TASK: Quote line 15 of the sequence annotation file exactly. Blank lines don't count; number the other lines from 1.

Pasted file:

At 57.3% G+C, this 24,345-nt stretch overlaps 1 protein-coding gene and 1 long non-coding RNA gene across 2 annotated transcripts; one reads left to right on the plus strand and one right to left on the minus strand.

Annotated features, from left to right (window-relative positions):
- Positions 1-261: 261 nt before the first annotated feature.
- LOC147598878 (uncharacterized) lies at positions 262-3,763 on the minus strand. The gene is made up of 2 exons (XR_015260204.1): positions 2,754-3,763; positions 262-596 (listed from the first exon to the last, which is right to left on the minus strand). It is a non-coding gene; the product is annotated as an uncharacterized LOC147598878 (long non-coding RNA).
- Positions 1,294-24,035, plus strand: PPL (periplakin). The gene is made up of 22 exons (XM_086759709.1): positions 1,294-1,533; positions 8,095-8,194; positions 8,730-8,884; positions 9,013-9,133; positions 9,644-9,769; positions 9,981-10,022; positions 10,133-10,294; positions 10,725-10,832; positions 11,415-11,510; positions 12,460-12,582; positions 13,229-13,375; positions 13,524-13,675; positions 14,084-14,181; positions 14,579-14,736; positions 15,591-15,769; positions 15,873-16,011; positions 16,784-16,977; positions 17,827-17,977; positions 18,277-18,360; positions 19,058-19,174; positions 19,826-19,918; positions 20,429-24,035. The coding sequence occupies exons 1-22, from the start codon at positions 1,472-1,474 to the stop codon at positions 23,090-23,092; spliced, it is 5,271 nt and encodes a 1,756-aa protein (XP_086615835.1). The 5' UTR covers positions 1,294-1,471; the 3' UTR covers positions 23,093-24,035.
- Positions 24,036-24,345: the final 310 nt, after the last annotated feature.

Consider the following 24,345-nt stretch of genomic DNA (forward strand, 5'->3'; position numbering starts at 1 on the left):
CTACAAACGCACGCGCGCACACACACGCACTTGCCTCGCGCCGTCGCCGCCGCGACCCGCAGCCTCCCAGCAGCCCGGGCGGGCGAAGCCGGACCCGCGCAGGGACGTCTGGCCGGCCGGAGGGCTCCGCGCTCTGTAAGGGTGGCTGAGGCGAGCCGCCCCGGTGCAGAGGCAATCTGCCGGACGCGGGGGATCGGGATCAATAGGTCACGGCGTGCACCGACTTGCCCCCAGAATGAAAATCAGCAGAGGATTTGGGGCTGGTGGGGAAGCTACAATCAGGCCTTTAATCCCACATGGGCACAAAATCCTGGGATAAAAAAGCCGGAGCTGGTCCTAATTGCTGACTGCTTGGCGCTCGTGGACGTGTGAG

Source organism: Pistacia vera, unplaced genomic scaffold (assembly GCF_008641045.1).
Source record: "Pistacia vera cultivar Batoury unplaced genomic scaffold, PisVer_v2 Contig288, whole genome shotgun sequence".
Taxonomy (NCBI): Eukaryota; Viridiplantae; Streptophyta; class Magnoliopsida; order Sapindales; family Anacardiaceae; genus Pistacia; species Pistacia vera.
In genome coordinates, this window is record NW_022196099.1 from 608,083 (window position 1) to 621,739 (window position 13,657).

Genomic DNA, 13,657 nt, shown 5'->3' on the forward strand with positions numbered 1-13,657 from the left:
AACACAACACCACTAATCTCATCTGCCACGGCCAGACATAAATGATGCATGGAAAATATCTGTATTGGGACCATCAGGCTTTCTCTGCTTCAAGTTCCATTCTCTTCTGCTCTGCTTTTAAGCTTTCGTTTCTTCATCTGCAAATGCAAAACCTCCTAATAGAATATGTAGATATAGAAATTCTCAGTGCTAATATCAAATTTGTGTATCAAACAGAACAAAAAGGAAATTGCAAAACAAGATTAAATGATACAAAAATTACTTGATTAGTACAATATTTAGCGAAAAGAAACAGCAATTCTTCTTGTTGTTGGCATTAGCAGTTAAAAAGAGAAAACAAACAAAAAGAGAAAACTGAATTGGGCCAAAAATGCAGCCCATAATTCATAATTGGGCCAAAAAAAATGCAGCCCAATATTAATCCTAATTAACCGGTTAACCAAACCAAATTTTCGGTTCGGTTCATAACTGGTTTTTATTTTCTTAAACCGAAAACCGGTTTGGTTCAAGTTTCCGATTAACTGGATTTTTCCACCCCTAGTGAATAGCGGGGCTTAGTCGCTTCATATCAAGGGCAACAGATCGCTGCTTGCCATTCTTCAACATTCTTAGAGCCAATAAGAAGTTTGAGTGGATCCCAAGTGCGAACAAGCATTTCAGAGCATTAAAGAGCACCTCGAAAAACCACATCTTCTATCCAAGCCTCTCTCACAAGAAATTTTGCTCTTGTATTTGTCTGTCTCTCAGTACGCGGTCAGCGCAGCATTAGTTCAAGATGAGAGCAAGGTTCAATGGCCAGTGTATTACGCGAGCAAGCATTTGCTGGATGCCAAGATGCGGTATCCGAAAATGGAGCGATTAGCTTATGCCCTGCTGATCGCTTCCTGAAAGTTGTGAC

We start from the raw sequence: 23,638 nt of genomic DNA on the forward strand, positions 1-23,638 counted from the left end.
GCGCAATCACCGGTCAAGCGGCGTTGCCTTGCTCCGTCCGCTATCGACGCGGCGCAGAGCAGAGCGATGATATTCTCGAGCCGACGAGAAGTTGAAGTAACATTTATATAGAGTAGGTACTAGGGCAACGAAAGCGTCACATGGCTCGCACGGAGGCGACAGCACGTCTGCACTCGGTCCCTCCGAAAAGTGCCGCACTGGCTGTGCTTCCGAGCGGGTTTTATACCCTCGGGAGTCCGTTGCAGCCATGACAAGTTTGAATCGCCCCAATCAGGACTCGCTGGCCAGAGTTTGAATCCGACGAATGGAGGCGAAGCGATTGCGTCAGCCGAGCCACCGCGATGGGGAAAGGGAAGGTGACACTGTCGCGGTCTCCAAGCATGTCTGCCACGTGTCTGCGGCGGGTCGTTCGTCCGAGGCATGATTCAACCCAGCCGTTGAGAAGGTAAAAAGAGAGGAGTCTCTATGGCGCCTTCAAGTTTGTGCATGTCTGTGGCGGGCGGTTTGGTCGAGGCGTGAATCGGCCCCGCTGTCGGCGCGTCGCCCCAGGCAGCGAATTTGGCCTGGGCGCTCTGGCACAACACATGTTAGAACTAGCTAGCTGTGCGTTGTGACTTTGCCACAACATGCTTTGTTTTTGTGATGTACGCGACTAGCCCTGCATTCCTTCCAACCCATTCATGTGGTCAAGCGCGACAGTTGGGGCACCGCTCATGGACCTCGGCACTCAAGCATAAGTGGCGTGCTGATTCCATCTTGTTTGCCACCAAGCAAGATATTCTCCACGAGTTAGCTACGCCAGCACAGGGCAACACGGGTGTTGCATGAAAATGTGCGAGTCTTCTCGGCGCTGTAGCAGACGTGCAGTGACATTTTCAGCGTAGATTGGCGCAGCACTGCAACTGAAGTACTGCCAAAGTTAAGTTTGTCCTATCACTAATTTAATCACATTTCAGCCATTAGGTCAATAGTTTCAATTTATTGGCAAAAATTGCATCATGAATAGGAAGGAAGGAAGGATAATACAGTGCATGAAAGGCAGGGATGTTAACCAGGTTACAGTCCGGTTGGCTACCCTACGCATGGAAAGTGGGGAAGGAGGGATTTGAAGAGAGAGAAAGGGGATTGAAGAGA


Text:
We start from the raw sequence: 23,638 nt of genomic DNA on the forward strand, positions 1-23,638 counted from the left end.